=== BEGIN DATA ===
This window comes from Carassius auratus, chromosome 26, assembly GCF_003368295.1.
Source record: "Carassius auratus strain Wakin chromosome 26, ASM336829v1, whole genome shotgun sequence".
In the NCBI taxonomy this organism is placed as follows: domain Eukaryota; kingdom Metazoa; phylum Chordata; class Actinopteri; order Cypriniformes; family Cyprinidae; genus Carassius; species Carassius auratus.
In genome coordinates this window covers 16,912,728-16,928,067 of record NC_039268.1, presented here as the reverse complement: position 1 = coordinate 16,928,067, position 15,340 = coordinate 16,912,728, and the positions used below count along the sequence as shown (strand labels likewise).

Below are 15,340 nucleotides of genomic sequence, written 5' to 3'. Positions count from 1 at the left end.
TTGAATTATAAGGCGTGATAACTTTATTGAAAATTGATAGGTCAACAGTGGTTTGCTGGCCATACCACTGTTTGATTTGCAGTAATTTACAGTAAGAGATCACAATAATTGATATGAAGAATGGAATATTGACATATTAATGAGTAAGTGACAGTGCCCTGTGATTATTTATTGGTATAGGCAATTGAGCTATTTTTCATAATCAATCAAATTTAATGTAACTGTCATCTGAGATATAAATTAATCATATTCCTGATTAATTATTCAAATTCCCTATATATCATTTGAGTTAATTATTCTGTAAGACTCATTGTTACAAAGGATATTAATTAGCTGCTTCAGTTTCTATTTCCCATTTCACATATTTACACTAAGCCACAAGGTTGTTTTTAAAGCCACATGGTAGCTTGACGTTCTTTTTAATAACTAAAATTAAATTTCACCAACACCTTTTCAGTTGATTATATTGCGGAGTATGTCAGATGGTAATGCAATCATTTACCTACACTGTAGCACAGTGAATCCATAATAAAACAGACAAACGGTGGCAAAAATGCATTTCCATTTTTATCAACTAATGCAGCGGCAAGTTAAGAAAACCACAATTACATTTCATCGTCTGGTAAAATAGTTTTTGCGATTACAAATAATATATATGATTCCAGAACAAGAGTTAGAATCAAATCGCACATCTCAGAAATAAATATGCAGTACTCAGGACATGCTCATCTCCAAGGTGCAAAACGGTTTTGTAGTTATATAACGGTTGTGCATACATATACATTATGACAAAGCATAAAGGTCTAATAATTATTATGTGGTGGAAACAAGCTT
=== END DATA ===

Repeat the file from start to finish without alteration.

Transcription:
This window comes from Carassius auratus, chromosome 26, assembly GCF_003368295.1.
Source record: "Carassius auratus strain Wakin chromosome 26, ASM336829v1, whole genome shotgun sequence".
In the NCBI taxonomy this organism is placed as follows: domain Eukaryota; kingdom Metazoa; phylum Chordata; class Actinopteri; order Cypriniformes; family Cyprinidae; genus Carassius; species Carassius auratus.
In genome coordinates this window covers 16,912,728-16,928,067 of record NC_039268.1, presented here as the reverse complement: position 1 = coordinate 16,928,067, position 15,340 = coordinate 16,912,728, and the positions used below count along the sequence as shown (strand labels likewise).

Below are 15,340 nucleotides of genomic sequence, written 5' to 3'. Positions count from 1 at the left end.
TTGAATTATAAGGCGTGATAACTTTATTGAAAATTGATAGGTCAACAGTGGTTTGCTGGCCATACCACTGTTTGATTTGCAGTAATTTACAGTAAGAGATCACAATAATTGATATGAAGAATGGAATATTGACATATTAATGAGTAAGTGACAGTGCCCTGTGATTATTTATTGGTATAGGCAATTGAGCTATTTTTCATAATCAATCAAATTTAATGTAACTGTCATCTGAGATATAAATTAATCATATTCCTGATTAATTATTCAAATTCCCTATATATCATTTGAGTTAATTATTCTGTAAGACTCATTGTTACAAAGGATATTAATTAGCTGCTTCAGTTTCTATTTCCCATTTCACATATTTACACTAAGCCACAAGGTTGTTTTTAAAGCCACATGGTAGCTTGACGTTCTTTTTAATAACTAAAATTAAATTTCACCAACACCTTTTCAGTTGATTATATTGCGGAGTATGTCAGATGGTAATGCAATCATTTACCTACACTGTAGCACAGTGAATCCATAATAAAACAGACAAACGGTGGCAAAAATGCATTTCCATTTTTATCAACTAATGCAGCGGCAAGTTAAGAAAACCACAATTACATTTCATCGTCTGGTAAAATAGTTTTTGCGATTACAAATAATATATATGATTCCAGAACAAGAGTTAGAATCAAATCGCACATCTCAGAAATAAATATGCAGTACTCAGGACATGCTCATCTCCAAGGTGCAAAACGGTTTTGTAGTTATATAACGGTTGTGCATACATATACATTATGACAAAGCATAAAGGTCTAATAATTATTATGTGGTGGAAACAAGCTT